It is a rare thing to bite into a new country; so often we think of our geopolitical landscape as static. But countries are no more static than the mountains which shift and crack, and spew forth anew from the earth’s molten core.
There are surges and separations, and somehow, from the same old earth, something new emerges.
Which brings me to this week. South Sudan. The world’s newest country (as of July 9, 2011).
She’s hot, tropical, and bursting with jungle and swampland. She’s been there all along, of course, but now she has both boundaries and acknowledgement. Villagers sink into her heat with abandon, removed from the flicker of tourists, pressed together in the common interest of survival.
The food is simple, based on porridge made from millet (“wala-wala” or “awal-wala”), although more densely populated areas will also offer cassava fritters and sorghum flatbread (kisra) [Recipe].
Meat like goat, beef or chicken, might be grilled and served along with these starches, or it might be cooked down in a peanut and spinach leaf stew called “combo” [recipe].
The key, it would seem, is the mighty peanut, a.k.a. groundnut.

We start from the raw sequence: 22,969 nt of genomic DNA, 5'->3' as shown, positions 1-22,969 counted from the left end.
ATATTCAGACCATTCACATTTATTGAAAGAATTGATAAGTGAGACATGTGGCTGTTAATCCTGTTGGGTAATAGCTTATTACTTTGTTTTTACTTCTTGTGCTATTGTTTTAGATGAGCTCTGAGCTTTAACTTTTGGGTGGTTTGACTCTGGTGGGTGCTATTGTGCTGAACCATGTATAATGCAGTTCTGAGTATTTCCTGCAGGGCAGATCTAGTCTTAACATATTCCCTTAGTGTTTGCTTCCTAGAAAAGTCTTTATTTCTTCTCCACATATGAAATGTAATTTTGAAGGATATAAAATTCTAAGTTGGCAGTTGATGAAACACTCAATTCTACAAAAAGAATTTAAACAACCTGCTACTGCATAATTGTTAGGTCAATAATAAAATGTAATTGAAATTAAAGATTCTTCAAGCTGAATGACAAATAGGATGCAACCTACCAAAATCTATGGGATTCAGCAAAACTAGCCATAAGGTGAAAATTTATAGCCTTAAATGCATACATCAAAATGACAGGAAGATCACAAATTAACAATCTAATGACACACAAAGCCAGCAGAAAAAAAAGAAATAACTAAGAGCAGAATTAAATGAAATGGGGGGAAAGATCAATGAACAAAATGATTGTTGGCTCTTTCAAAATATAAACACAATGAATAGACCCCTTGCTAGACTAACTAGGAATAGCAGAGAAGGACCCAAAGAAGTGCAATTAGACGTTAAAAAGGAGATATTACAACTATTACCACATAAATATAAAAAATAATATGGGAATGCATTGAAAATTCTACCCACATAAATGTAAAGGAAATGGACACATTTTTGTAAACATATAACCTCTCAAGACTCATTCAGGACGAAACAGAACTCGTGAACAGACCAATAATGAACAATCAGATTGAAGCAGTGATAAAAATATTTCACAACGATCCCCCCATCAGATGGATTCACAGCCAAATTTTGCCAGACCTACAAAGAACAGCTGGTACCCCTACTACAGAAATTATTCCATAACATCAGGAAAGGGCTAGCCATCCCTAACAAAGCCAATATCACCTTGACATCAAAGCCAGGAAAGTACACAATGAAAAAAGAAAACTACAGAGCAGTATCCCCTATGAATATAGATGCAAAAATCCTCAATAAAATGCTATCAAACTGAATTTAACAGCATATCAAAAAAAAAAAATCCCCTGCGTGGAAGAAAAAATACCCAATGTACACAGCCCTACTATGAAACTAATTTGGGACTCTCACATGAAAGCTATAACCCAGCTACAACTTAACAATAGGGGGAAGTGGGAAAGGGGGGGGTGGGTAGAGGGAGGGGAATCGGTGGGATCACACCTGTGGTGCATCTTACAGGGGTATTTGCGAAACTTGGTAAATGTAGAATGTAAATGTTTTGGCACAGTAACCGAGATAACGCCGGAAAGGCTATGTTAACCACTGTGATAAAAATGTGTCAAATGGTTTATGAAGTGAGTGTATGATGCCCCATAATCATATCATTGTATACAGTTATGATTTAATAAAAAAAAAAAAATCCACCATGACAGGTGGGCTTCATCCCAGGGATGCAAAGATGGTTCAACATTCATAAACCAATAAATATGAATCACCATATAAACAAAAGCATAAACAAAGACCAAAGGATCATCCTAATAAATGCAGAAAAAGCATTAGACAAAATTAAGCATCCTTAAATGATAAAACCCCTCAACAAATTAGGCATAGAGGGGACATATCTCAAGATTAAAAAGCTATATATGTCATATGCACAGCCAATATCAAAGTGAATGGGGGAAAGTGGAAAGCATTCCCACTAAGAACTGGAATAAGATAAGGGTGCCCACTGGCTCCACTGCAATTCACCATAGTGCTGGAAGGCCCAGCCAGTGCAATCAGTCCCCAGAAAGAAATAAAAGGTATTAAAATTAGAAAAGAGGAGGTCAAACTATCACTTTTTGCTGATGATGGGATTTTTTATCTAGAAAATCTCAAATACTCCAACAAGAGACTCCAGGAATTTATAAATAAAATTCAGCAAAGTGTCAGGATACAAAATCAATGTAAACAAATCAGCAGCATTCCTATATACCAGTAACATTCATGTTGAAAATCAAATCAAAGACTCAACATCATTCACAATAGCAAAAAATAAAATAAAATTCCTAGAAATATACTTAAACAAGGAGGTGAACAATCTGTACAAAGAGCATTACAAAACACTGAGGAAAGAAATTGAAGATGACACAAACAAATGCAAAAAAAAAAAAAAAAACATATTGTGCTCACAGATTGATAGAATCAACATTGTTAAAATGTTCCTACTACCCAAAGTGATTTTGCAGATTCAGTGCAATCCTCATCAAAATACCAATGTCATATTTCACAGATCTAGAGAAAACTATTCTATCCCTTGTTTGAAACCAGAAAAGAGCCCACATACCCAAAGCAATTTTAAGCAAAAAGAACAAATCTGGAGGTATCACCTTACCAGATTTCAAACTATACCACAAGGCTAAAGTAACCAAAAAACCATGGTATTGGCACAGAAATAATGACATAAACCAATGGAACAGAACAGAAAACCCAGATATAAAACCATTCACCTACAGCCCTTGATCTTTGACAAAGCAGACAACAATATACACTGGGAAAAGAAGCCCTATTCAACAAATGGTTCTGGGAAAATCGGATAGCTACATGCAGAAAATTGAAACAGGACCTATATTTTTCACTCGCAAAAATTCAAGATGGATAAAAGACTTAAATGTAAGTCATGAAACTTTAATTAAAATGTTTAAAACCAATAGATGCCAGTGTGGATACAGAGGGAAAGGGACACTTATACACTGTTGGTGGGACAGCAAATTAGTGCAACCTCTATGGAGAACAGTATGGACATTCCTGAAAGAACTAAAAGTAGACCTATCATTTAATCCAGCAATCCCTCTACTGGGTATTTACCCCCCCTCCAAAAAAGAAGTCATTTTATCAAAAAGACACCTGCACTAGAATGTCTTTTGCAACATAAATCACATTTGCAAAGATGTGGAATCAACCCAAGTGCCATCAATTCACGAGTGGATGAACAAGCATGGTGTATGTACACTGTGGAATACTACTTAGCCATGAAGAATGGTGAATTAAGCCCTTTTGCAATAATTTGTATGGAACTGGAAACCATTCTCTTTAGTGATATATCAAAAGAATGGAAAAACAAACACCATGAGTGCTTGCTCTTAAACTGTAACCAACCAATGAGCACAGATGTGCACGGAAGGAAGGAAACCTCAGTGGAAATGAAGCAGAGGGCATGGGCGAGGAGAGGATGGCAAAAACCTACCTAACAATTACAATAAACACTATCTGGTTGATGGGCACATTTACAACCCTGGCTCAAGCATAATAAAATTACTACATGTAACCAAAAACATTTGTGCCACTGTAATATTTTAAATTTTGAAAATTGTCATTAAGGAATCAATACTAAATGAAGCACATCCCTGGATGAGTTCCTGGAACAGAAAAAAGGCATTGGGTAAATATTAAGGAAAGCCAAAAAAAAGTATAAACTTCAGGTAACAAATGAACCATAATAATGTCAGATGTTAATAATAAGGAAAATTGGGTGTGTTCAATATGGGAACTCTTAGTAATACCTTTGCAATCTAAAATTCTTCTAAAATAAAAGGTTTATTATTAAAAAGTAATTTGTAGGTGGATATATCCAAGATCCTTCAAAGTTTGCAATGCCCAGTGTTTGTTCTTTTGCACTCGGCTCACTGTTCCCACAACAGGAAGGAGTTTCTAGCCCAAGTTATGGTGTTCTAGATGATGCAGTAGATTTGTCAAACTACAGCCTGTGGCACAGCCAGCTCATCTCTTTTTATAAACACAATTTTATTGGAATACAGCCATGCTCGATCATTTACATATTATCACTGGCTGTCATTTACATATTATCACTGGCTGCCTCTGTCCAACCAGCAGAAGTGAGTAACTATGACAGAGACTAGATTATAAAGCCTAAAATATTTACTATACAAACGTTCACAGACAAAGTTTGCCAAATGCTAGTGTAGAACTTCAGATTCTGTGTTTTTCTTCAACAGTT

The peanut makes it’s way into much Sudanese cooking – as a sauce, a thickener, and even as a dressing for a simple tomato salad [recipe]. The peanut is nutritious and provides important protein, so it stands to reason that it would have such an important place in the food.
I also received help from an American named Oliver living and working in South Sudan. These are his top two recommendations:
Goat stew. This is one of two ubiquitous dishes. It’s chopped up goat parts – basically every bit you can imagine – floating in a watery grey or red liquid. My guess is that it’s primarily water, with some chopped up onion, chili powder and salt. It’s not intensely flavored.Fried perch. This is the second standard dish. It’s chopped up fish parts deep fried, served with a pile of chili powder on the side. You also see perch that’s put in a smokehouse for hours and then left in the hot sun to dry out. That’s generally done with the fish whole, and then you just eat it like a Popsicle
Is it just me, or does the idea of eating a fish like a Popsicle strike any one else’s funny bone?
I should add that a unique notion of hospitality threads through South Sudan. Here’s one account of the Azande (pictured above) from Brian Schwartz’s book A World of Villages:
“…the Azande customs were new to me; I had never been presented with a meal so large that two men were needed to carry it, and I complimented my host on his generosity. ‘We will eat,’ he told me, ‘and what we leave my family will eat, and what they leave my servants will eat,’ and as he said this he carefully picked the choicest cubes of meat out of the porridge and I did the same.”
What an honor.
What would you do if offered a platter carried in by two men? I hope that, though I might enjoy the moment, I’d also have the empathy (and willpower!) to leave a few choice pieces for those who come after.